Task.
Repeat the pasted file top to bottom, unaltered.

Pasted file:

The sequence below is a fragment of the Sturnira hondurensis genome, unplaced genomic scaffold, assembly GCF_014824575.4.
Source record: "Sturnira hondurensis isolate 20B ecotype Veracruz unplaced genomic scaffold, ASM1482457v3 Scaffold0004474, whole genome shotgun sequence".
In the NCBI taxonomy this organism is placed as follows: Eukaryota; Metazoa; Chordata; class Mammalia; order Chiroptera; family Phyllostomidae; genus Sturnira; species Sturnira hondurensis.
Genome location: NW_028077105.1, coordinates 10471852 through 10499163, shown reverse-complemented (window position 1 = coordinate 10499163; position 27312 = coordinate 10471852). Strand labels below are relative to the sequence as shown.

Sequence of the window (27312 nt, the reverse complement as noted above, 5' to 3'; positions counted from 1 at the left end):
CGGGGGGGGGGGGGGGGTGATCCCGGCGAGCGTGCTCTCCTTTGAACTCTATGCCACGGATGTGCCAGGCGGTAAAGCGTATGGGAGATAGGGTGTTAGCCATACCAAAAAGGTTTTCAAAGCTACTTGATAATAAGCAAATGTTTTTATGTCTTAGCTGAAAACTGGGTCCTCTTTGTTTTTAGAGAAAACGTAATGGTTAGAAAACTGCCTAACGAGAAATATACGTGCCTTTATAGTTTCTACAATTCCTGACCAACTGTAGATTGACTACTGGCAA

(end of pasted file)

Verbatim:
The sequence below is a fragment of the Sturnira hondurensis genome, unplaced genomic scaffold, assembly GCF_014824575.4.
Source record: "Sturnira hondurensis isolate 20B ecotype Veracruz unplaced genomic scaffold, ASM1482457v3 Scaffold0004474, whole genome shotgun sequence".
In the NCBI taxonomy this organism is placed as follows: Eukaryota; Metazoa; Chordata; class Mammalia; order Chiroptera; family Phyllostomidae; genus Sturnira; species Sturnira hondurensis.
Genome location: NW_028077105.1, coordinates 10471852 through 10499163, shown reverse-complemented (window position 1 = coordinate 10499163; position 27312 = coordinate 10471852). Strand labels below are relative to the sequence as shown.

Sequence of the window (27312 nt, the reverse complement as noted above, 5' to 3'; positions counted from 1 at the left end):
CGGGGGGGGGGGGGGGGTGATCCCGGCGAGCGTGCTCTCCTTTGAACTCTATGCCACGGATGTGCCAGGCGGTAAAGCGTATGGGAGATAGGGTGTTAGCCATACCAAAAAGGTTTTCAAAGCTACTTGATAATAAGCAAATGTTTTTATGTCTTAGCTGAAAACTGGGTCCTCTTTGTTTTTAGAGAAAACGTAATGGTTAGAAAACTGCCTAACGAGAAATATACGTGCCTTTATAGTTTCTACAATTCCTGACCAACTGTAGATTGACTACTGGCAA